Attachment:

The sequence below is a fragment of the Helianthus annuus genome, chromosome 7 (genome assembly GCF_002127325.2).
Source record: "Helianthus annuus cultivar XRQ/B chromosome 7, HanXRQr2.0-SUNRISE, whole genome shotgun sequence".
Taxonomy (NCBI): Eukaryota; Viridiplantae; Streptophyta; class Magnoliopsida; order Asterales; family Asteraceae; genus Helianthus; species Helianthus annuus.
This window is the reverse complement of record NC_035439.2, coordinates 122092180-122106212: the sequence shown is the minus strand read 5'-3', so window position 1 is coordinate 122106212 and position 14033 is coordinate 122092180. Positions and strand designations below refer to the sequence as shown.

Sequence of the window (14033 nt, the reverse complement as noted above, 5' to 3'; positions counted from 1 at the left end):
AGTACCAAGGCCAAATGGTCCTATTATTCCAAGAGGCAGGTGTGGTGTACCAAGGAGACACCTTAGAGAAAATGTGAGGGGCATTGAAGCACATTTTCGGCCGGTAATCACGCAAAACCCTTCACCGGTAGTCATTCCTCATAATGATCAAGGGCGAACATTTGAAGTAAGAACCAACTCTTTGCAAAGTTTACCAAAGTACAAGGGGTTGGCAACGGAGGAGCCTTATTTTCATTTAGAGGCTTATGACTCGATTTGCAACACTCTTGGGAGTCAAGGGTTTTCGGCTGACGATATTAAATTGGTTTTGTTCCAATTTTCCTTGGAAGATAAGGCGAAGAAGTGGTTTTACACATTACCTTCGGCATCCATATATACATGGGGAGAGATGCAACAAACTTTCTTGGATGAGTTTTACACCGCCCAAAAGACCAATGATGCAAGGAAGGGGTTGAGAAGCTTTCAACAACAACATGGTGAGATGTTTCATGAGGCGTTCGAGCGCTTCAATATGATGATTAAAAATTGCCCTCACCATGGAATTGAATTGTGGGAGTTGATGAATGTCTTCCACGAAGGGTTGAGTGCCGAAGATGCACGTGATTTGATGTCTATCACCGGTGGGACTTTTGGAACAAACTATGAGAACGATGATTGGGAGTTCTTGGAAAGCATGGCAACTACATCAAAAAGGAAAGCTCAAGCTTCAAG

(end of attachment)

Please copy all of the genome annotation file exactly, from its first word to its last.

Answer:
The sequence below is a fragment of the Helianthus annuus genome, chromosome 7 (genome assembly GCF_002127325.2).
Source record: "Helianthus annuus cultivar XRQ/B chromosome 7, HanXRQr2.0-SUNRISE, whole genome shotgun sequence".
Taxonomy (NCBI): Eukaryota; Viridiplantae; Streptophyta; class Magnoliopsida; order Asterales; family Asteraceae; genus Helianthus; species Helianthus annuus.
This window is the reverse complement of record NC_035439.2, coordinates 122092180-122106212: the sequence shown is the minus strand read 5'-3', so window position 1 is coordinate 122106212 and position 14033 is coordinate 122092180. Positions and strand designations below refer to the sequence as shown.

Sequence of the window (14033 nt, the reverse complement as noted above, 5' to 3'; positions counted from 1 at the left end):
AGTACCAAGGCCAAATGGTCCTATTATTCCAAGAGGCAGGTGTGGTGTACCAAGGAGACACCTTAGAGAAAATGTGAGGGGCATTGAAGCACATTTTCGGCCGGTAATCACGCAAAACCCTTCACCGGTAGTCATTCCTCATAATGATCAAGGGCGAACATTTGAAGTAAGAACCAACTCTTTGCAAAGTTTACCAAAGTACAAGGGGTTGGCAACGGAGGAGCCTTATTTTCATTTAGAGGCTTATGACTCGATTTGCAACACTCTTGGGAGTCAAGGGTTTTCGGCTGACGATATTAAATTGGTTTTGTTCCAATTTTCCTTGGAAGATAAGGCGAAGAAGTGGTTTTACACATTACCTTCGGCATCCATATATACATGGGGAGAGATGCAACAAACTTTCTTGGATGAGTTTTACACCGCCCAAAAGACCAATGATGCAAGGAAGGGGTTGAGAAGCTTTCAACAACAACATGGTGAGATGTTTCATGAGGCGTTCGAGCGCTTCAATATGATGATTAAAAATTGCCCTCACCATGGAATTGAATTGTGGGAGTTGATGAATGTCTTCCACGAAGGGTTGAGTGCCGAAGATGCACGTGATTTGATGTCTATCACCGGTGGGACTTTTGGAACAAACTATGAGAACGATGATTGGGAGTTCTTGGAAAGCATGGCAACTACATCAAAAAGGAAAGCTCAAGCTTCAAG